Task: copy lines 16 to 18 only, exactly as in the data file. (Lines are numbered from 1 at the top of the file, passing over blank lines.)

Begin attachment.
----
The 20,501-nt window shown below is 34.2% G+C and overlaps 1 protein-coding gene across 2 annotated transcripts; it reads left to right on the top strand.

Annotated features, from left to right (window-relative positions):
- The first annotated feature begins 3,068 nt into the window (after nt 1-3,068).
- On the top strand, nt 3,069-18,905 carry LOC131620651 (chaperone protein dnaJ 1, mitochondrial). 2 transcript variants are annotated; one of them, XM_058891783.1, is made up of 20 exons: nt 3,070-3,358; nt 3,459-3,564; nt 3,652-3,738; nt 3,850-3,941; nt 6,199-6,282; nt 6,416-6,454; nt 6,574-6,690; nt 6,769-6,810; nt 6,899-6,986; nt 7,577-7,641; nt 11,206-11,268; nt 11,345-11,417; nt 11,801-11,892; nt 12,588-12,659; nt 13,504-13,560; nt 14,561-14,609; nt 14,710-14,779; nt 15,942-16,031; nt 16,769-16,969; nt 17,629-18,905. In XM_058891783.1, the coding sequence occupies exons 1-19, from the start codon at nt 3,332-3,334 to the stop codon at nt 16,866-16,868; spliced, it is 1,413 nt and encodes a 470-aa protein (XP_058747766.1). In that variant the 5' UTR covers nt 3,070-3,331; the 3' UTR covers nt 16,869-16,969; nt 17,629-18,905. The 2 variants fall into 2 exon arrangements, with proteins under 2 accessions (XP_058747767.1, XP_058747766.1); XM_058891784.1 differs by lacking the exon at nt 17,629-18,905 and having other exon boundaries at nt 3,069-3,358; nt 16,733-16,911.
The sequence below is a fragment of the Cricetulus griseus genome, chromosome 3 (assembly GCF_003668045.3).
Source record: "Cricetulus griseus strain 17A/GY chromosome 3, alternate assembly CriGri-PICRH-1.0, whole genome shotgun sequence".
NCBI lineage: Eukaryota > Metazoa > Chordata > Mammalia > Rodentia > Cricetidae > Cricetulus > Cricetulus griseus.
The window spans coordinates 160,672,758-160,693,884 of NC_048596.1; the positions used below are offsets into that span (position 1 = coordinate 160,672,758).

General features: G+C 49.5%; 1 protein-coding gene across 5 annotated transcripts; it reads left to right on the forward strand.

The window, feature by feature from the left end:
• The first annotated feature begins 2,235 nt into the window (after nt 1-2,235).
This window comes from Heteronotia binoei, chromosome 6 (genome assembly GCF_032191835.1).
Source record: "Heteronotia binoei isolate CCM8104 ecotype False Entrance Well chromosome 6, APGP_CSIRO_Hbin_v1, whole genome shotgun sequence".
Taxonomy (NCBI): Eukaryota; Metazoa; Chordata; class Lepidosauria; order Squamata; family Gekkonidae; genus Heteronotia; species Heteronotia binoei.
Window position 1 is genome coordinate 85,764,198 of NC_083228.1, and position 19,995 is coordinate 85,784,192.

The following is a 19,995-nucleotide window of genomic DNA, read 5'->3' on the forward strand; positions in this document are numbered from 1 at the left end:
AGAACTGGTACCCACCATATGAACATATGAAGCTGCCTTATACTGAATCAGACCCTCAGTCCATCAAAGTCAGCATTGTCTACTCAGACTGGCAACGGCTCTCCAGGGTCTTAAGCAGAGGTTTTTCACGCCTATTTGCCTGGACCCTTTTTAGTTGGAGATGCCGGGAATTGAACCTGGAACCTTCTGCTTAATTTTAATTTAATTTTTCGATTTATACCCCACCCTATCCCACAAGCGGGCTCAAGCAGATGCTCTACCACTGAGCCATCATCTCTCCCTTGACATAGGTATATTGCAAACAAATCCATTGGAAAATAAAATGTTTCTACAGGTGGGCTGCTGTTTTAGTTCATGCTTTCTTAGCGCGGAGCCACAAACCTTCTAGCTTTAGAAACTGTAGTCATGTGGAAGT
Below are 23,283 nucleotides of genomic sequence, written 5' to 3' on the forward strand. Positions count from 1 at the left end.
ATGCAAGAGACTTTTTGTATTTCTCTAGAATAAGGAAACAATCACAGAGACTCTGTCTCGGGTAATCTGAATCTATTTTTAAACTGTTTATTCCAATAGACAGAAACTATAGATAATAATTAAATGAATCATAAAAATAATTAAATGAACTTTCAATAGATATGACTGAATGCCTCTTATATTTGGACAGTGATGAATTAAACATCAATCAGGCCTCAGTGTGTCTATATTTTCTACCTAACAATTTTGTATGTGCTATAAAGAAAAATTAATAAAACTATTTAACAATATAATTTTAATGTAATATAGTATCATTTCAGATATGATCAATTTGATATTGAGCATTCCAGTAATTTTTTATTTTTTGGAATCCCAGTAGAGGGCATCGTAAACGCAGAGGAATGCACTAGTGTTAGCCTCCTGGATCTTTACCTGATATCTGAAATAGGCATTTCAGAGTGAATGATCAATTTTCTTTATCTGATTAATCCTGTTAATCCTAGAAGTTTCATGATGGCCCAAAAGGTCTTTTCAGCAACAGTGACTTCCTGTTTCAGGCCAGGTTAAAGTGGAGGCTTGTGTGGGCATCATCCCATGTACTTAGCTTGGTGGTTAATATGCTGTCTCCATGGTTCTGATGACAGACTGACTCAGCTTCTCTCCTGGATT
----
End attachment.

The following is a 19,995-nucleotide window of genomic DNA, read 5'->3' on the forward strand; positions in this document are numbered from 1 at the left end:
AGAACTGGTACCCACCATATGAACATATGAAGCTGCCTTATACTGAATCAGACCCTCAGTCCATCAAAGTCAGCATTGTCTACTCAGACTGGCAACGGCTCTCCAGGGTCTTAAGCAGAGGTTTTTCACGCCTATTTGCCTGGACCCTTTTTAGTTGGAGATGCCGGGAATTGAACCTGGAACCTTCTGCTTAATTTTAATTTAATTTTTCGATTTATACCCCACCCTATCCCACAAGCGGGCTCAAGCAGATGCTCTACCACTGAGCCATCATCTCTCCCTTGACATAGGTATATTGCAAACAAATCCATTGGAAAATAAAATGTTTCTACAGGTGGGCTGCTGTTTTAGTTCATGCTTTCTTAGCGCGGAGCCACAAACCTTCTAGCTTTAGAAACTGTAGTCATGTGGAAGT
Below are 23,283 nucleotides of genomic sequence, written 5' to 3' on the forward strand. Positions count from 1 at the left end.